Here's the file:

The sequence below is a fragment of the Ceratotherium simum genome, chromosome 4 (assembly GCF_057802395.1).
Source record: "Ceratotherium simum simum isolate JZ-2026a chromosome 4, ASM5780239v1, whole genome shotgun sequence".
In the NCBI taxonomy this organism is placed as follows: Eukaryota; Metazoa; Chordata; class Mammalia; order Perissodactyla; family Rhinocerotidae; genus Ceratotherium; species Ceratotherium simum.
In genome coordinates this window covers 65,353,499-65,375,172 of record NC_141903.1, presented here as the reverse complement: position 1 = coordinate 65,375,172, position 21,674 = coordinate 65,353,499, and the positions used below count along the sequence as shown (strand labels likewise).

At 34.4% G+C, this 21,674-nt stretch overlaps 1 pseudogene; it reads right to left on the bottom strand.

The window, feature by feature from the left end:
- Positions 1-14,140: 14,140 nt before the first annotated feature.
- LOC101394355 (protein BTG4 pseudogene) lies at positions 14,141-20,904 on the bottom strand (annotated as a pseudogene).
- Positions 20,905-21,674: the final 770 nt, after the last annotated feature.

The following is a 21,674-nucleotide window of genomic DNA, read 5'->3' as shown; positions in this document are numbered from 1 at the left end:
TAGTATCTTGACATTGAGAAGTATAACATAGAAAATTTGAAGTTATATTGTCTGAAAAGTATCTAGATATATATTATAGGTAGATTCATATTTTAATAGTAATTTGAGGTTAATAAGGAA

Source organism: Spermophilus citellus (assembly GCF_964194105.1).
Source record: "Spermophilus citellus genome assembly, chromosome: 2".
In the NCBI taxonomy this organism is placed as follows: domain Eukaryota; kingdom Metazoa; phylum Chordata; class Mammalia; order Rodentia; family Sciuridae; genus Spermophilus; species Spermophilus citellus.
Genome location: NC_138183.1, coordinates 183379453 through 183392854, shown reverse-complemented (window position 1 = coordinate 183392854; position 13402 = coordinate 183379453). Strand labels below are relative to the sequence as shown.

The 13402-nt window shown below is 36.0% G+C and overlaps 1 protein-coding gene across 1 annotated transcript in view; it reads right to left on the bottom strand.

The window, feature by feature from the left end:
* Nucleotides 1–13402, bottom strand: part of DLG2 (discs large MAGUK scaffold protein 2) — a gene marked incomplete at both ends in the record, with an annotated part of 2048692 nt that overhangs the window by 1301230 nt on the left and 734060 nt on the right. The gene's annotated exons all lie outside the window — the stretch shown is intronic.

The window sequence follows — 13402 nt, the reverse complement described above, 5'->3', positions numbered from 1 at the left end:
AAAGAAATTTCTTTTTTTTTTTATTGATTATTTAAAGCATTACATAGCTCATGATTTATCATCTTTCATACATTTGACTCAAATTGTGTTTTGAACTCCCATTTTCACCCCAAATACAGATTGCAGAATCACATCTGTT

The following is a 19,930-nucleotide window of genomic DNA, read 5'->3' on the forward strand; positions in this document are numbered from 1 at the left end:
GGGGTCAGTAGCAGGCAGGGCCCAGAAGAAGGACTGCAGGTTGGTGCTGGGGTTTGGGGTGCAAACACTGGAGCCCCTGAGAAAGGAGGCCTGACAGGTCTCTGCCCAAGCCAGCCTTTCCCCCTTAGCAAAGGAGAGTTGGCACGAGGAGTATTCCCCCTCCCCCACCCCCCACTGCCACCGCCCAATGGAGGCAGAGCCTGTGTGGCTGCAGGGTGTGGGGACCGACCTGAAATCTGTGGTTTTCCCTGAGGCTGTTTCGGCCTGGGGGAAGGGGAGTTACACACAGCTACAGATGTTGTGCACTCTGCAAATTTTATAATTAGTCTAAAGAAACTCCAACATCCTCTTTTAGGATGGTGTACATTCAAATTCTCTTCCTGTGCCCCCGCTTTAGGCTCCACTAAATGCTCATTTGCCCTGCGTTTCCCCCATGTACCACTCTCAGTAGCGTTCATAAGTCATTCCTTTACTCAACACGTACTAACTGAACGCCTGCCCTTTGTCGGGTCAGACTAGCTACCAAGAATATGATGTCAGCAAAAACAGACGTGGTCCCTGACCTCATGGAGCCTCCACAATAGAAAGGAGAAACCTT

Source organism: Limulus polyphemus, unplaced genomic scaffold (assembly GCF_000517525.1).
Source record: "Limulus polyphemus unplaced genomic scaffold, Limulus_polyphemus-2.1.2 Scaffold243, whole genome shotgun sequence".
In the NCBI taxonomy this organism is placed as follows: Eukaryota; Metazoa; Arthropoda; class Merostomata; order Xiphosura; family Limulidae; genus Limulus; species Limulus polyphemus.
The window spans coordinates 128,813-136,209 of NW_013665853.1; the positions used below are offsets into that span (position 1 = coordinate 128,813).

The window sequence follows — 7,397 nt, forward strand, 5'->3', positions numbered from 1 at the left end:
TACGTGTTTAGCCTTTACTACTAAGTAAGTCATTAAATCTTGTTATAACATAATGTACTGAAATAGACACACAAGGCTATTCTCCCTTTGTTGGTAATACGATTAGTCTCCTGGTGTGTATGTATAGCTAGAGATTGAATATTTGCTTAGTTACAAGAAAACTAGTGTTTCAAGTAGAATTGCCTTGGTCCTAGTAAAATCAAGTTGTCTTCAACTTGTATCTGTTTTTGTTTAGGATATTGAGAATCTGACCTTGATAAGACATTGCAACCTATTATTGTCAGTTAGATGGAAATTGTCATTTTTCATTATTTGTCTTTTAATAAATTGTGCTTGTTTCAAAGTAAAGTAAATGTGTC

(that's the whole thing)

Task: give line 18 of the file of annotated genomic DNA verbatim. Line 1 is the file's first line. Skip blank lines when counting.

* Nucleotides 1–13402, bottom strand: part of DLG2 (discs large MAGUK scaffold protein 2) — a gene marked incomplete at both ends in the record, with an annotated part of 2048692 nt that overhangs the window by 1301230 nt on the left and 734060 nt on the right. The gene's annotated exons all lie outside the window — the stretch shown is intronic.